This four-week online course, which you can take from home, is entitled “C. S. Lewis and the Christian Worldview.” You’ll study Lewis’ thoughts on faith and reason, morality, free will, evil, love, and eternity. Participants will be able to ask questions and interact on the books I’ve mentioned, as well as “The Abolition of Man,” “Surprised by Joy,” “Reflections on the Psalms,” and “The Space Trilogy.”

Dr. Markos’ course starts in just a few days, beginning Wednesday February 6th, and will be held four consecutive Wednesday nights. To learn how to sign up, just visit, and click on this commentary.


C. S. Lewis and the Christian Worldview

  • Louis Markos | Short Course, Colson Center
Mere Christianity

  • C. S. Lewis | HarperOne

I am not a Tom Brady fan but I am becoming one

Here is Why

The wife of the Vice President, Karen Pence, used to teach art at Immanuel Christian School in Virginia


Kerby Anderson The wife of the Vice President, Karen Pence, used to teach art at Immanuel Christian School in Virginia when her husband served as a member of Congress. Her office announced that she would once again be teaching art in the school on a part-time basis. That announcement was met with lots of criticism for one major reason. This Christian school (like so many others) requires students and parents to abide by a Christian code of conduct concerning sexual…

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Involuntary Identity Politics

Some people go out looking for identity politics. Others have it thrust upon them.


The latter is the case with the defamed students — the children — of Covington Catholic, who have, thanks to the phantasmagoric alchemy of the progressive imagination, have been born again as stand-ins for . . . only everything progressives hate: “white privilege,” “patriarchy,” Donald Trump, Brett Kavanaugh, kids who were mean to them in high school, etc. That so much of the progressive-media discourse on the Covington episode consisted of the emotional revisitation of petty (and some unpetty) childhood traumas has given the whole project a Freudian odor, and, like the work of Sigmund Freud himself, it consists largely of intellectual fraud bolstered by manufactured or distorted evidence — claims of fact that are said to speak to a higher metaphysical truth no matter how frequently and how thoroughly they are debunked as claims of fact.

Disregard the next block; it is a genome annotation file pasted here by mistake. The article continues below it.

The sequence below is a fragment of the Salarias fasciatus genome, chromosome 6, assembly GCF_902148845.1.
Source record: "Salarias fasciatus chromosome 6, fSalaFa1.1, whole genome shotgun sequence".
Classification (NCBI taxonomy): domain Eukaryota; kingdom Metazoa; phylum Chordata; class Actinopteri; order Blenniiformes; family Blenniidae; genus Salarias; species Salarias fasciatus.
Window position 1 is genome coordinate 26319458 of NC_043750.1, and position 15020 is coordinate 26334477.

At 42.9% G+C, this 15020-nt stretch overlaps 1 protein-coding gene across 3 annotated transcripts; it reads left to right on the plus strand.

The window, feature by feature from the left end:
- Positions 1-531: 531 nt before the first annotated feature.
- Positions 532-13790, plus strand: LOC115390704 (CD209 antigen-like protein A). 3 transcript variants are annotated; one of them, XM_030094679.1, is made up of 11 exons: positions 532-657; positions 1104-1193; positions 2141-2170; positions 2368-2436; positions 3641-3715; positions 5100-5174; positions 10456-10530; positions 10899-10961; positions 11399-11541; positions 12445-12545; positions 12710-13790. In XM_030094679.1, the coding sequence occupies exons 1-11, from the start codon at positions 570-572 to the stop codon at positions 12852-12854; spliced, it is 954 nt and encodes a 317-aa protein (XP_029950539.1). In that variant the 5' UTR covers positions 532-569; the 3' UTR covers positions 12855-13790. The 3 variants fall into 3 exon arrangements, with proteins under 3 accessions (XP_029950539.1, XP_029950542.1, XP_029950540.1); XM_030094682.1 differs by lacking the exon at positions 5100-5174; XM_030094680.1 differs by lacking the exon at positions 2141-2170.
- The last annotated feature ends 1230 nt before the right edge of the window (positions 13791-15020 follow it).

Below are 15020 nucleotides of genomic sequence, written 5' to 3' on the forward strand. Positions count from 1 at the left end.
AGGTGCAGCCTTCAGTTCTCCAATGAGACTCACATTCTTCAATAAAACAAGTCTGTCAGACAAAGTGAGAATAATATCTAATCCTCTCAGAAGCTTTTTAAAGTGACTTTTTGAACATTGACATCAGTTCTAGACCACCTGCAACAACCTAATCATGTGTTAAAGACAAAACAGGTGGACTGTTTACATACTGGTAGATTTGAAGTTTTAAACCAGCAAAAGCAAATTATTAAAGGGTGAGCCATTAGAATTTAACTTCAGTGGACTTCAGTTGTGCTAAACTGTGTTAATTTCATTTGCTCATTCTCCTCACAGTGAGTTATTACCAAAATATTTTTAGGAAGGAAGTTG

The story that was presented about the Covington students turned out to be a fabrication, but even in the face of what the New York Times antiseptically described as the “fuller picture” that “emerged” (how many sins may be hidden in an intransitive verb!), progressives insisted that the children must be punished for the sins of white men going back to the first uptight specimen of H. pallidus to emerge from the Caucasus in a Brooks Brothers loincloth.

As my colleague Ramesh Ponnuru has noted, much of this consisted of an unseemly focus on the character of the children’s faces: Ruth Graham in Slatepouring bile on one boy’s “face of self-satisfaction and certitude, of edginess expressed as cruelty,” Reza Aslan writing about a child’s “punchable face,” etc. Ponnuru writes: “For Anne Helen Peterson, a writer for Buzzfeed, both Sandmann and Kavanaugh have ‘the look of white patriarchy’ — hard to avoid, given that they are white and male — and reminded her of disrespectful kids she used to teach, kids who asked for extensions and plagiarized and snickered in class. She knew hardly anything about Sandmann. She didn’t need to know anything: She had seen his type before.” )